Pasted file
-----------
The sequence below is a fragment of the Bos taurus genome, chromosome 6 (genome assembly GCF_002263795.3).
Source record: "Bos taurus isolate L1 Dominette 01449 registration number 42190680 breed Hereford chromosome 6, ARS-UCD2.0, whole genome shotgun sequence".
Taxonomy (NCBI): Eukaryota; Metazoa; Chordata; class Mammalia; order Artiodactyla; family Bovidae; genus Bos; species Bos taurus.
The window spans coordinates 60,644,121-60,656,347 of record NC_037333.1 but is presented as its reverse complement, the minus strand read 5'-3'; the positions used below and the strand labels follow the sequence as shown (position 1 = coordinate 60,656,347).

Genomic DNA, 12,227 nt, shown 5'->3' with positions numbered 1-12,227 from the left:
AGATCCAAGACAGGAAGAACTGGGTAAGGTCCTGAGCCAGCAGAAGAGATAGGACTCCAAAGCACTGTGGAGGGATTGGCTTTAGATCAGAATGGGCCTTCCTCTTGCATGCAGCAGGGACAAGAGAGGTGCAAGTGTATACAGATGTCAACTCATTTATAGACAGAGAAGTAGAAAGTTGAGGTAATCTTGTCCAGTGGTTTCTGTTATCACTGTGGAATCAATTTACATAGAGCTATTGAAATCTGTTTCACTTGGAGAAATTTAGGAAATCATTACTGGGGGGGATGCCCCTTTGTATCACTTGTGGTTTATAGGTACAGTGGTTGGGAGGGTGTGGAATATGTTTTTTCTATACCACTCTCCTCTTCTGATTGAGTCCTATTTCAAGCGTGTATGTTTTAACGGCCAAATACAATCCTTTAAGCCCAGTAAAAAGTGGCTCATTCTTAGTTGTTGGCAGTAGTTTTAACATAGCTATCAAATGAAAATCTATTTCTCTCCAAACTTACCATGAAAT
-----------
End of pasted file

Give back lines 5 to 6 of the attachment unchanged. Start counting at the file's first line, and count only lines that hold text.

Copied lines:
Genomic DNA, 12,227 nt, shown 5'->3' with positions numbered 1-12,227 from the left:
AGATCCAAGACAGGAAGAACTGGGTAAGGTCCTGAGCCAGCAGAAGAGATAGGACTCCAAAGCACTGTGGAGGGATTGGCTTTAGATCAGAATGGGCCTTCCTCTTGCATGCAGCAGGGACAAGAGAGGTGCAAGTGTATACAGATGTCAACTCATTTATAGACAGAGAAGTAGAAAGTTGAGGTAATCTTGTCCAGTGGTTTCTGTTATCACTGTGGAATCAATTTACATAGAGCTATTGAAATCTGTTTCACTTGGAGAAATTTAGGAAATCATTACTGGGGGGGATGCCCCTTTGTATCACTTGTGGTTTATAGGTACAGTGGTTGGGAGGGTGTGGAATATGTTTTTTCTATACCACTCTCCTCTTCTGATTGAGTCCTATTTCAAGCGTGTATGTTTTAACGGCCAAATACAATCCTTTAAGCCCAGTAAAAAGTGGCTCATTCTTAGTTGTTGGCAGTAGTTTTAACATAGCTATCAAATGAAAATCTATTTCTCTCCAAACTTACCATGAAAT